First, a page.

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Sanctify the Sunday: Lent V (29.03.20)

Saturday, March 28, 2020

Sanctify the Sunday | There are now abundant resources available online to mark the Sunday via live-streamed Masses. However, if you prefer to pray at your own pace, the student brothers would like to offer you some guidance on how to meditate on this Sunday's Mass propers and readings.

Remember the sabbath day, to keep it holy. Six days you shall labour, and do all your work; but the seventh day is a sabbath to the Lord your God; in it you shall not do any work. (Ex 20:8-10)

The second commandment exhorts us to keep the sabbath holy. On this day of rest, we remember God’s covenant with us and render Him due worship and praise. Although the ordinary way of doing this is by attending Sunday Mass, present circumstances have led to the suspension of public services in order to protect the most vulnerable. Nevertheless, the divine commandment to keep the sabbath holy remains.

There are now abundant resources available online to follow lived streamed Masses. However if you prefer to pray at your own pace, we would like to offer you the following guidance to meditate on today's Mass propers and readings.


Getting started

'When you pray, go into your room and shut the door and pray to your Father who is in secret; and your Father who sees in secret will reward you' (Matthew 6:6).

Find a quiet space where you can leave distractions behind and pray without interruptions. Some people find it easier to prepare by lighting a candle, contemplating sacred art (a crucifix, an icon or other sacred images) or playing some sacred music in the background (see ‘Other Resources’ at the end for suggestions).


Sign of the Cross

We begin by placing ourselves in the presence of the Trinity.

In the name of the Father, and of the Son, and of the Holy Spirit, Amen.


Act of Contrition

We acknowledge that are in need of God’s mercy and ask for His forgiveness.

Have mercy on us, O Lord: For we have sinned against you.

Show us, O Lord, your mercy: And grant us your salvation.

May almighty God have mercy on us, forgive us our sins, and bring us to everlasting life. Amen.


Collect

We gather up our prayers with the spirit of the Lenten season and the holy desires of our Mother the Church. After a moment of silence, we pray:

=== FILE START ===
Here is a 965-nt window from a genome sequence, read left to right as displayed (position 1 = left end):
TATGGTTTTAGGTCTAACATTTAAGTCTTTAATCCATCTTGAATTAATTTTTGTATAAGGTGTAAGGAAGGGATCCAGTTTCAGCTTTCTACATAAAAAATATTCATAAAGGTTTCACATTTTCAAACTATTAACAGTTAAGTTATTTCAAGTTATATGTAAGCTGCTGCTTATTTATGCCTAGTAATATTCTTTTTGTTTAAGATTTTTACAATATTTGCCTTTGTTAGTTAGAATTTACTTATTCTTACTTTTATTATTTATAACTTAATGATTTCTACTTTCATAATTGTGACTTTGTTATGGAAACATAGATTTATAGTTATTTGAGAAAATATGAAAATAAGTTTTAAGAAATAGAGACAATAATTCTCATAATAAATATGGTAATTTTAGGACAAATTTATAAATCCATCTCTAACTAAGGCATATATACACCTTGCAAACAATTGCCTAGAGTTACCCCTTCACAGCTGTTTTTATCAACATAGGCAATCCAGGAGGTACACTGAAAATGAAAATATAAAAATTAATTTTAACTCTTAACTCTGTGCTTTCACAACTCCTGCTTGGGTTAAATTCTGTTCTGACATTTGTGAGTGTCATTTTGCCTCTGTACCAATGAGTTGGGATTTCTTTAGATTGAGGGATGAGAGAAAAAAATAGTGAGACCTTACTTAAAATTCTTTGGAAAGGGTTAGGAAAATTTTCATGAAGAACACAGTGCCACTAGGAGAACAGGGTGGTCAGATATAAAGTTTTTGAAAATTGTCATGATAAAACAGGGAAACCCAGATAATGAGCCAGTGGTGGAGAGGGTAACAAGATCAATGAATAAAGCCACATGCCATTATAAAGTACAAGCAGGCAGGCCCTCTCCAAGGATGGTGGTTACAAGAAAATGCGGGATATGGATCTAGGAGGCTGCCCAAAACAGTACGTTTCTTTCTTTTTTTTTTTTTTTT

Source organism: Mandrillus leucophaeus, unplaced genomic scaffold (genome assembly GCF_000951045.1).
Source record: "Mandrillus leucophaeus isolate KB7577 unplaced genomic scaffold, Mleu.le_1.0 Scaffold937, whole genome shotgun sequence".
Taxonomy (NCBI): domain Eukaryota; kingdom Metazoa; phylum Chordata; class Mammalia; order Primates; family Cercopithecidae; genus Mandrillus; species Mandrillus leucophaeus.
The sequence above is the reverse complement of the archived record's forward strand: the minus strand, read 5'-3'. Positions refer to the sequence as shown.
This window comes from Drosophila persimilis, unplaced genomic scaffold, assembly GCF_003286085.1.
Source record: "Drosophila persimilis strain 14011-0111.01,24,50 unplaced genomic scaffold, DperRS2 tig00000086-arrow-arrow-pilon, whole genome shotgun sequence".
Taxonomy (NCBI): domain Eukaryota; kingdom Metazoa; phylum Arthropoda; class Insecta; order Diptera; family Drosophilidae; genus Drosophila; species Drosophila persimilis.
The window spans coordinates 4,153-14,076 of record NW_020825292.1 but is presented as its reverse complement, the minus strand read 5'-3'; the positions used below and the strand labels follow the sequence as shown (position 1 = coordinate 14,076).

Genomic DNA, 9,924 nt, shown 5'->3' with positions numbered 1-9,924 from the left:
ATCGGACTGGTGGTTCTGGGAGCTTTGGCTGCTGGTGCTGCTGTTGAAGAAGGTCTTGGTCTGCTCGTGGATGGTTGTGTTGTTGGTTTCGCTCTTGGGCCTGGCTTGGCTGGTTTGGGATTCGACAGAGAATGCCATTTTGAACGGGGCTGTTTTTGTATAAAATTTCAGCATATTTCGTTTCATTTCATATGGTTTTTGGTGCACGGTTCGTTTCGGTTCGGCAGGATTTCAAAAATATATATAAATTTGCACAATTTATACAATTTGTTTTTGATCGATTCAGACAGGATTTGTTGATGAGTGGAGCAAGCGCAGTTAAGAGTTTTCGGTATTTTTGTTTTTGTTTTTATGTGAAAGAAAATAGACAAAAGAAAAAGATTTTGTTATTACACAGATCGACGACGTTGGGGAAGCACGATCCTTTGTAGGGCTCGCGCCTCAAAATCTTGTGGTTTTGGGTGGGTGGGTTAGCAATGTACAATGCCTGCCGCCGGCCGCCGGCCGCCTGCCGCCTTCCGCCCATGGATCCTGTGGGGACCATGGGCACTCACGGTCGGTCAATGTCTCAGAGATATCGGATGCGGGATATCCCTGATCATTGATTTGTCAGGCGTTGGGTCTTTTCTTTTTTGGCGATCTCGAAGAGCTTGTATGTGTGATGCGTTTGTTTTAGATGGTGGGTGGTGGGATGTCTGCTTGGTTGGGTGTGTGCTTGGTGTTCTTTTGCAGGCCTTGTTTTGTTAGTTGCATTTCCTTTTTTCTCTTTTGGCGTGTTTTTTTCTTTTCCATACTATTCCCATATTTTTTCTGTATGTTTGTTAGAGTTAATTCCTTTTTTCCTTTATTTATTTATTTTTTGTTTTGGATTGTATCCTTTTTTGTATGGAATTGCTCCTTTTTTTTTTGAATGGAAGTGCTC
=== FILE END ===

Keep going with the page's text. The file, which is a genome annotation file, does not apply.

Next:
O God, who through your Word reconcile the human race to yourself in a wonderful way, grant, we pray, that with prompt devotion and eager faith the Christian people may hasten toward the solemn celebrations to come. Through our Lord Jesus Christ, your Son, who lives and reigns with you in the unity of the Holy Spirit, one God, for ever and ever. Amen.


Readings

We recommend you read slowly, perhaps going over the texts a few times, and allowing yourself to pause on anything that draws your attention. Remember that meditative reading is another way of listening to the Word of God.


First Reading: Ezekiel 37.12-14

Therefore prophesy, and say to them, Thus says the Lord God: Behold, I will open your graves, and raise you from your graves, O my people; and I will bring you home into the land of Israel.  And you shall know that I am the Lord, when I open your graves, and raise you from your graves, O my people. And I will put my Spirit within you, and you shall live, and I will place you in your own land; then you shall know that I, the Lord, have spoken, and I have done it, says the Lord.”


Responsorial Psalm: Psalm 130

With the Lord there is mercy and fullness of redemption.

Out of the depths I cry to thee, O Lord!
    Lord, hear my voice!
Let thy ears be attentive
    to the voice of my supplications!

If thou, O Lord, shouldst mark iniquities,
    Lord, who could stand?
But there is forgiveness with thee,
    that thou mayest be feared.

I wait for the Lord, my soul waits,
    and in his word I hope;
my soul waits for the Lord